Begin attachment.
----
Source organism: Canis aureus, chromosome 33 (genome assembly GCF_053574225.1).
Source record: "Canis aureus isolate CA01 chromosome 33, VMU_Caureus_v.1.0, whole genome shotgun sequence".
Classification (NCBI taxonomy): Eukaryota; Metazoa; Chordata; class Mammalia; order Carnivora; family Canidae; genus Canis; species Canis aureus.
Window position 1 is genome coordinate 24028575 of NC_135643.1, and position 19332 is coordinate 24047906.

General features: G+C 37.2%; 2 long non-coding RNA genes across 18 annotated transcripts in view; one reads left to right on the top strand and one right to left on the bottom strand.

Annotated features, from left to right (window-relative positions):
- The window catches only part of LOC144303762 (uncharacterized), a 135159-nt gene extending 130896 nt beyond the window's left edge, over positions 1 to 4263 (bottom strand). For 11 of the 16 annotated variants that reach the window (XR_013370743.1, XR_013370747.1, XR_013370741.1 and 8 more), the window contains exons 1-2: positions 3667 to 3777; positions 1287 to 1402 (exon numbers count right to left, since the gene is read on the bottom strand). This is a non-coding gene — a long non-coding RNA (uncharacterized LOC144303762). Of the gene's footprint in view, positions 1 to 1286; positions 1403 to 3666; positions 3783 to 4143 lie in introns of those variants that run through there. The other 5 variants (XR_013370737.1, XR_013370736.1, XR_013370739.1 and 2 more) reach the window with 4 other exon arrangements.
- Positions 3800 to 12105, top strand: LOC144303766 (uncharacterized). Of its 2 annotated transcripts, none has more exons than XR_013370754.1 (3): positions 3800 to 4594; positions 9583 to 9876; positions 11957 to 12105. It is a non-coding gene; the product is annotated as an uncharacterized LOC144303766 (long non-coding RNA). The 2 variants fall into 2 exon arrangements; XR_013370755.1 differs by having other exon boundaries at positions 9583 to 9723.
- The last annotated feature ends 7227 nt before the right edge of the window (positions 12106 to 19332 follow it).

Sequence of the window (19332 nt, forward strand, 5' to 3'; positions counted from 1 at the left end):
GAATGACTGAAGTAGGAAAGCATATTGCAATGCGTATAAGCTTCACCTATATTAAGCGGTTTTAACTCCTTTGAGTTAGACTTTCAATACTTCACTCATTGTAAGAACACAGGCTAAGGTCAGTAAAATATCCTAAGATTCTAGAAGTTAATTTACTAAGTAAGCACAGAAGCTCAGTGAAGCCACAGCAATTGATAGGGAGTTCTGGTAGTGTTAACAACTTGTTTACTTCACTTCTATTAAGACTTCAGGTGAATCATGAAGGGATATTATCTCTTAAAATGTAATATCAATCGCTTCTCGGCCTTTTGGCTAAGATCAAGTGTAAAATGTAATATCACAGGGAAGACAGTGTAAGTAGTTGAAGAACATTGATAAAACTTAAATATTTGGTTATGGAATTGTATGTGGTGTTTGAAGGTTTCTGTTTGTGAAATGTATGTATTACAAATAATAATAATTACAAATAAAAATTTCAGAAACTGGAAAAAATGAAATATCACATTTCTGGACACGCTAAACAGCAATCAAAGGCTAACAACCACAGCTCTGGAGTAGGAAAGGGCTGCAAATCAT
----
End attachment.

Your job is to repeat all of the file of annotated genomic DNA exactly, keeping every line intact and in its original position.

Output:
Source organism: Canis aureus, chromosome 33 (genome assembly GCF_053574225.1).
Source record: "Canis aureus isolate CA01 chromosome 33, VMU_Caureus_v.1.0, whole genome shotgun sequence".
Classification (NCBI taxonomy): Eukaryota; Metazoa; Chordata; class Mammalia; order Carnivora; family Canidae; genus Canis; species Canis aureus.
Window position 1 is genome coordinate 24028575 of NC_135643.1, and position 19332 is coordinate 24047906.

General features: G+C 37.2%; 2 long non-coding RNA genes across 18 annotated transcripts in view; one reads left to right on the top strand and one right to left on the bottom strand.

Annotated features, from left to right (window-relative positions):
- The window catches only part of LOC144303762 (uncharacterized), a 135159-nt gene extending 130896 nt beyond the window's left edge, over positions 1 to 4263 (bottom strand). For 11 of the 16 annotated variants that reach the window (XR_013370743.1, XR_013370747.1, XR_013370741.1 and 8 more), the window contains exons 1-2: positions 3667 to 3777; positions 1287 to 1402 (exon numbers count right to left, since the gene is read on the bottom strand). This is a non-coding gene — a long non-coding RNA (uncharacterized LOC144303762). Of the gene's footprint in view, positions 1 to 1286; positions 1403 to 3666; positions 3783 to 4143 lie in introns of those variants that run through there. The other 5 variants (XR_013370737.1, XR_013370736.1, XR_013370739.1 and 2 more) reach the window with 4 other exon arrangements.
- Positions 3800 to 12105, top strand: LOC144303766 (uncharacterized). Of its 2 annotated transcripts, none has more exons than XR_013370754.1 (3): positions 3800 to 4594; positions 9583 to 9876; positions 11957 to 12105. It is a non-coding gene; the product is annotated as an uncharacterized LOC144303766 (long non-coding RNA). The 2 variants fall into 2 exon arrangements; XR_013370755.1 differs by having other exon boundaries at positions 9583 to 9723.
- The last annotated feature ends 7227 nt before the right edge of the window (positions 12106 to 19332 follow it).

Sequence of the window (19332 nt, forward strand, 5' to 3'; positions counted from 1 at the left end):
GAATGACTGAAGTAGGAAAGCATATTGCAATGCGTATAAGCTTCACCTATATTAAGCGGTTTTAACTCCTTTGAGTTAGACTTTCAATACTTCACTCATTGTAAGAACACAGGCTAAGGTCAGTAAAATATCCTAAGATTCTAGAAGTTAATTTACTAAGTAAGCACAGAAGCTCAGTGAAGCCACAGCAATTGATAGGGAGTTCTGGTAGTGTTAACAACTTGTTTACTTCACTTCTATTAAGACTTCAGGTGAATCATGAAGGGATATTATCTCTTAAAATGTAATATCAATCGCTTCTCGGCCTTTTGGCTAAGATCAAGTGTAAAATGTAATATCACAGGGAAGACAGTGTAAGTAGTTGAAGAACATTGATAAAACTTAAATATTTGGTTATGGAATTGTATGTGGTGTTTGAAGGTTTCTGTTTGTGAAATGTATGTATTACAAATAATAATAATTACAAATAAAAATTTCAGAAACTGGAAAAAATGAAATATCACATTTCTGGACACGCTAAACAGCAATCAAAGGCTAACAACCACAGCTCTGGAGTAGGAAAGGGCTGCAAATCAT